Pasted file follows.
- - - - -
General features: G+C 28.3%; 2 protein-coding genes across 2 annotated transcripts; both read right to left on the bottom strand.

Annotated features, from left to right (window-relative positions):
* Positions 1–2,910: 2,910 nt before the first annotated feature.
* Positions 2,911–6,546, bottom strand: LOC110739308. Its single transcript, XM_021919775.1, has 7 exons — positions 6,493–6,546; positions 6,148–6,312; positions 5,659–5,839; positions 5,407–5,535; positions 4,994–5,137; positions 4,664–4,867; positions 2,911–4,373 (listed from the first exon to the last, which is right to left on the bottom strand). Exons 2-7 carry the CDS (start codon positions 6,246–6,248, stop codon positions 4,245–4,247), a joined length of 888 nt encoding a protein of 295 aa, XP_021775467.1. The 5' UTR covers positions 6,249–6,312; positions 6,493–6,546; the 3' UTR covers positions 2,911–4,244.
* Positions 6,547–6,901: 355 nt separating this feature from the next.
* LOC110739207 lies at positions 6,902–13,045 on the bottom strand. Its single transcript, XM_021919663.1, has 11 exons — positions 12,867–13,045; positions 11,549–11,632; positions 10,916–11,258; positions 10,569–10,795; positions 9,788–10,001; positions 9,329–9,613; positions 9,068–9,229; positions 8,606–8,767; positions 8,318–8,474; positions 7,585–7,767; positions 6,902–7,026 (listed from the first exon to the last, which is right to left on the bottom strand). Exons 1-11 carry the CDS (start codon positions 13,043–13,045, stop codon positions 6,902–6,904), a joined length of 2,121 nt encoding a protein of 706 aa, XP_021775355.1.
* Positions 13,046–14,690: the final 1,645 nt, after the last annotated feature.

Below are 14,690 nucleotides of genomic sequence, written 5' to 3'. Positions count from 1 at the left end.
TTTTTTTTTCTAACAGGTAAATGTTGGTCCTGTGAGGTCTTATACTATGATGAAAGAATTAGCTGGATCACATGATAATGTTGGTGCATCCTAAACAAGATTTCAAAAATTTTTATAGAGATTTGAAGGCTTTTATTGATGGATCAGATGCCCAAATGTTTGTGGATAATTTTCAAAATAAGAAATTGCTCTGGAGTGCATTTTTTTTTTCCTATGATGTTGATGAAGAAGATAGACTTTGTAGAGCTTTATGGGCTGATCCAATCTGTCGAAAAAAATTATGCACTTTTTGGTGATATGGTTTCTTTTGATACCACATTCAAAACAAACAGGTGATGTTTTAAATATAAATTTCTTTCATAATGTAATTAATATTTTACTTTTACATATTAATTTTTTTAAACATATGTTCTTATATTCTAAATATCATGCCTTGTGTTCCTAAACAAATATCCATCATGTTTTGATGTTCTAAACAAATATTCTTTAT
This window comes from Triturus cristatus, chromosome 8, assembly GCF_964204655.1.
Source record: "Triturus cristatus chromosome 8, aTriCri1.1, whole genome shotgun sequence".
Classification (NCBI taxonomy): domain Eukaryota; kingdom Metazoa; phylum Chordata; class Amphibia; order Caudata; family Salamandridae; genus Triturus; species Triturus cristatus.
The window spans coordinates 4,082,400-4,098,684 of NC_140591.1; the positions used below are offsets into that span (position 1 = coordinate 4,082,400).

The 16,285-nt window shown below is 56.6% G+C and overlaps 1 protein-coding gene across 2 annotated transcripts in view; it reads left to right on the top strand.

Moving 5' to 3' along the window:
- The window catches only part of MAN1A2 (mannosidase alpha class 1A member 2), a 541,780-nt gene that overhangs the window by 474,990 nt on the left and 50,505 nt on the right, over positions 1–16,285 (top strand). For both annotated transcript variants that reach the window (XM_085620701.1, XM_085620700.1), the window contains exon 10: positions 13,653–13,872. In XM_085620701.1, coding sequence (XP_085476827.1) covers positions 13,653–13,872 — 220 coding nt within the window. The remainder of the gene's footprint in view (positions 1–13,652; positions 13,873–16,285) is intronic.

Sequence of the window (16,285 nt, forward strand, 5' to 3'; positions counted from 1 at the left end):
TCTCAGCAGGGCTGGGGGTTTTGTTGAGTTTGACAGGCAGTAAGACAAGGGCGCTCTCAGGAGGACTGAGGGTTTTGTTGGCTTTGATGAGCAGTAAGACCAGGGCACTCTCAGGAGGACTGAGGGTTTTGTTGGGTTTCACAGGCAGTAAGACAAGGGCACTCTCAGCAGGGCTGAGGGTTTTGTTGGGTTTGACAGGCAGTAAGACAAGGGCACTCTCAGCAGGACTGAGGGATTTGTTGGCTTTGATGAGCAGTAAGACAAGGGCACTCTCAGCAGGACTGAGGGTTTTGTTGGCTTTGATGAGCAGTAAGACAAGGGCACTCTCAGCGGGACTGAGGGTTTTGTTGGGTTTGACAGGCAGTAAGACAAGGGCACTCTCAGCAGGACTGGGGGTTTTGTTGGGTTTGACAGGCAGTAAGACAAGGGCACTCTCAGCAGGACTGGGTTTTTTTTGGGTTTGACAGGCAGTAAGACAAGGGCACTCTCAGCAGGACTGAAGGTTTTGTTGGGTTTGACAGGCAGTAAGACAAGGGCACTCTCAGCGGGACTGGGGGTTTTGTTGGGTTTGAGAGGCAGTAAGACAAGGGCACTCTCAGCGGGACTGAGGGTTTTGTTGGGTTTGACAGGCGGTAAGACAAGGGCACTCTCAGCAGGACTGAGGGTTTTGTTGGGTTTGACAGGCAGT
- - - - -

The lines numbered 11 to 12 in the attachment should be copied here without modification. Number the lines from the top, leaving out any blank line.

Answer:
Source record: "Triturus cristatus chromosome 8, aTriCri1.1, whole genome shotgun sequence".
Classification (NCBI taxonomy): domain Eukaryota; kingdom Metazoa; phylum Chordata; class Amphibia; order Caudata; family Salamandridae; genus Triturus; species Triturus cristatus.